A British urologist confirmed this week what many men who smoke tobacco have long suspected — smoking can make your penis shorter.
As The Mirror reports, Dr. Marc Laniado said he sees plenty of erectile dysfunction in his patients. And the problem is considerably worse in tobacco smokers, he says.
The problem, says Dr. Laniado, is blood flow. The penis is an organ that relies on blood flow to properly do its job, and the chemicals in tobacco smoke are known to reduce circulation. That’s a problem for men who smoke, Dr. Lanaido says.
“To have a firm erection, you need sufficient blood flow. Smokers have a higher incidence of artherosclerosis in all blood vessels, including those in the penis, which can reduce blood flow. The chemicals in smoke may also have an effect on firmness; nicotine causes blood vessels to become narrow.”
The problem can become worse over time, says the urologist. The cumulative effects of years or even decades of smoking can turn a temporary problem permanent, making it difficult for long-term smokers to achieve and maintain an erection.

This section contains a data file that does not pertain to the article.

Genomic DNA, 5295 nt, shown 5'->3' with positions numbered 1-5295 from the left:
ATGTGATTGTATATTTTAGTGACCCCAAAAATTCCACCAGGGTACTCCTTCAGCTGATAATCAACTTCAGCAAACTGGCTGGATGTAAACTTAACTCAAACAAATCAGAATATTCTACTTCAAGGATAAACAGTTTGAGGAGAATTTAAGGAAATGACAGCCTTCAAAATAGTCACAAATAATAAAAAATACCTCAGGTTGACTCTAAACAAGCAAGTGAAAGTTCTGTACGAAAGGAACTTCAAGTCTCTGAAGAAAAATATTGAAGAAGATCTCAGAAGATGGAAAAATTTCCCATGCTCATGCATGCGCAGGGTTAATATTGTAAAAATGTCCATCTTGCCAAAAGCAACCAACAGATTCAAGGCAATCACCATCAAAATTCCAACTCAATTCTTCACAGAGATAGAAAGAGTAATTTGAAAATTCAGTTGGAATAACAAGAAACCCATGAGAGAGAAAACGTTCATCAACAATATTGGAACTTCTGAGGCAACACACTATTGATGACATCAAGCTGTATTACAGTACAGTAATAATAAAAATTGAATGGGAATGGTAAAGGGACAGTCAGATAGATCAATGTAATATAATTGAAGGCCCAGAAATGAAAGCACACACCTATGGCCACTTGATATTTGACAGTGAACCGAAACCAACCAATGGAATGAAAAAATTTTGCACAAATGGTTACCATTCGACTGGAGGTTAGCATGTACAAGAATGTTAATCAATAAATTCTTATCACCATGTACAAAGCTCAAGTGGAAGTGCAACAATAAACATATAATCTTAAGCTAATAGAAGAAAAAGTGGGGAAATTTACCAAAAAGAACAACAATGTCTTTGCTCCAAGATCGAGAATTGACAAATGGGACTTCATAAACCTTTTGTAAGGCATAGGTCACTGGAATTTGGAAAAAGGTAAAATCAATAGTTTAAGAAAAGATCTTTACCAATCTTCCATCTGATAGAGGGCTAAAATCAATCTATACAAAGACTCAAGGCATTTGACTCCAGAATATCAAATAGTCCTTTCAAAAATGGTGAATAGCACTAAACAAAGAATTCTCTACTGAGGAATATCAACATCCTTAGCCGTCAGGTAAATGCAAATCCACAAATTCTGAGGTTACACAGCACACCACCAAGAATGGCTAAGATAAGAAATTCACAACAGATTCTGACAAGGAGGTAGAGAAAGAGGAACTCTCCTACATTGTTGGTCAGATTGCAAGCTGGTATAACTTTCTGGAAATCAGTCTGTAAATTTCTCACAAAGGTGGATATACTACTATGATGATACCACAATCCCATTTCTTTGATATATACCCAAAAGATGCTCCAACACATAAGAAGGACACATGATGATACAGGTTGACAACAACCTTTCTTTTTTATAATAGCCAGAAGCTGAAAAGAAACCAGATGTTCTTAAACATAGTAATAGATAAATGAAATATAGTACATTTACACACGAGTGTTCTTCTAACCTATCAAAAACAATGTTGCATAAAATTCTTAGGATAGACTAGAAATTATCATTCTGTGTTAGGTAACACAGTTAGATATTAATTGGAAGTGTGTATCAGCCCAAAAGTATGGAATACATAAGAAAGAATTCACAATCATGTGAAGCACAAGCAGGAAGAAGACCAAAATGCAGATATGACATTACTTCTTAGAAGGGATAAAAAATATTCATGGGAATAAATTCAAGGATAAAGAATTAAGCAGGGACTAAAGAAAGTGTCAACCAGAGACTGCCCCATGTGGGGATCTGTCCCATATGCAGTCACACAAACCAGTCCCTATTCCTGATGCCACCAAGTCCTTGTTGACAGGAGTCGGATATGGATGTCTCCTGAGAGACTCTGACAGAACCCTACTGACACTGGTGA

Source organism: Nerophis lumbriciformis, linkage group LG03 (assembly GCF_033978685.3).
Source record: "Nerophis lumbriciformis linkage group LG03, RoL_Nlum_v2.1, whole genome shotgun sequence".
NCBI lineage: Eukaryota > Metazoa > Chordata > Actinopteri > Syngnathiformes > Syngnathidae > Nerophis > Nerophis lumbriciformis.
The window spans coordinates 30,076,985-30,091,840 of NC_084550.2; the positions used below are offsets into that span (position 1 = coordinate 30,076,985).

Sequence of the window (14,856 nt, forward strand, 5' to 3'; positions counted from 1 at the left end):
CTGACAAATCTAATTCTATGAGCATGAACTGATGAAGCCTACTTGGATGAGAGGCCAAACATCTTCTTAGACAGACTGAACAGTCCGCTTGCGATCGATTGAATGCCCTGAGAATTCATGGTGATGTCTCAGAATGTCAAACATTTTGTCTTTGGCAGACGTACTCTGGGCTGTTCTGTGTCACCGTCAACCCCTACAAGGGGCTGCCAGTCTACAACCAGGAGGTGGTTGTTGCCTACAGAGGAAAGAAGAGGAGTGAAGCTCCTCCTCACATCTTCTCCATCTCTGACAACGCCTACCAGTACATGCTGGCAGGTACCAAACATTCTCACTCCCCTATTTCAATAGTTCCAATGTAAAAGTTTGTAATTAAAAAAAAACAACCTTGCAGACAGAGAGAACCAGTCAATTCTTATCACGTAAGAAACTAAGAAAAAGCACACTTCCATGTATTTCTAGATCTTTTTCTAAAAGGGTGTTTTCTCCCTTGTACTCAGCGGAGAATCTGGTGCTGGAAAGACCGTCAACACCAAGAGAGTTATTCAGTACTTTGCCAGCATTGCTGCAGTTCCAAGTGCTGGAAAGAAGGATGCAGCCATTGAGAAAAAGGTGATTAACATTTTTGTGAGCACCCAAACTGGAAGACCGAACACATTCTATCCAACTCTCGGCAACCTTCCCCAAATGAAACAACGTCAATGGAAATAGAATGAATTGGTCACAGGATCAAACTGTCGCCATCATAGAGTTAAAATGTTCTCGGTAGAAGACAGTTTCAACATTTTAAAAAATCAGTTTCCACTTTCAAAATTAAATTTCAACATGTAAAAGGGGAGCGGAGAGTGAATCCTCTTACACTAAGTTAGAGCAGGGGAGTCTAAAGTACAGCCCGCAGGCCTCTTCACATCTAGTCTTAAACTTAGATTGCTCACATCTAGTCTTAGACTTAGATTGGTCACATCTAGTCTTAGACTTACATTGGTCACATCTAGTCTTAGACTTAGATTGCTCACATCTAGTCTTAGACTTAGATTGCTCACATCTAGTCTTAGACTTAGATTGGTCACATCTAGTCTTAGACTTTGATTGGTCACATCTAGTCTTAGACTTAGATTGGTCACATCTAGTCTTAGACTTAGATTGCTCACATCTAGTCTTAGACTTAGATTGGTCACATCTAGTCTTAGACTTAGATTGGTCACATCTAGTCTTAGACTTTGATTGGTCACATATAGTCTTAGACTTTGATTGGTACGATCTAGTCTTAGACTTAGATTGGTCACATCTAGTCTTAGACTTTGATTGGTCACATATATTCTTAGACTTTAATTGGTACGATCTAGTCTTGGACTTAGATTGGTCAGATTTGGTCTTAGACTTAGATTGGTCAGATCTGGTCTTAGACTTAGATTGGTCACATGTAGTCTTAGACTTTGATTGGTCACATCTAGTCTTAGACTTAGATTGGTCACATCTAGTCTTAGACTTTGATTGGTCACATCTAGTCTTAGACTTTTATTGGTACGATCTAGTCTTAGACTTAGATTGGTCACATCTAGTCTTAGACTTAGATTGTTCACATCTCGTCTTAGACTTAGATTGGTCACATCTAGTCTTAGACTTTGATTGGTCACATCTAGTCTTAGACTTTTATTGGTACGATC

And it’s not just erectile dysfunction that can be caused by smoking. Because smoking inhibits nighttime erections that stretch the penis, over time the sex organ can become shorter.
“So in summary smoking can make your penis appear shorter or in fact become shorter.”
Additionally, it’s not just men’s sexual health that can be damaged by smoking, per Dr. Laniado. The clitoris, like the penis, also relies on blood flow, and women who smoke can — and often do — suffer from a decrease of blood flow to the clitoris. That can dampen women’s arousal, as well.
Male smokers needn’t despair, however. As TIME reports, the problem is reversible — if you quit smoking, that is.
According to a study published in 2011, men who quit smoking and managed to stay off cigarettes “had thicker, more rigid erections and reached maximal arousal five times faster than smokers who relapsed.”
In fact, according to the study published in Medical News Today, 75 percent of men who gave up smoking reported that they no longer had sexual problems.
Of course, sexual health isn’t just a matter of smoking or not smoking. Men and women who have poor diets — particularly diets with a lot of fat and cholesterol — can experience sexual problems — as can people who don’t get enough exercise, are under a lot of stress, or abuse drugs.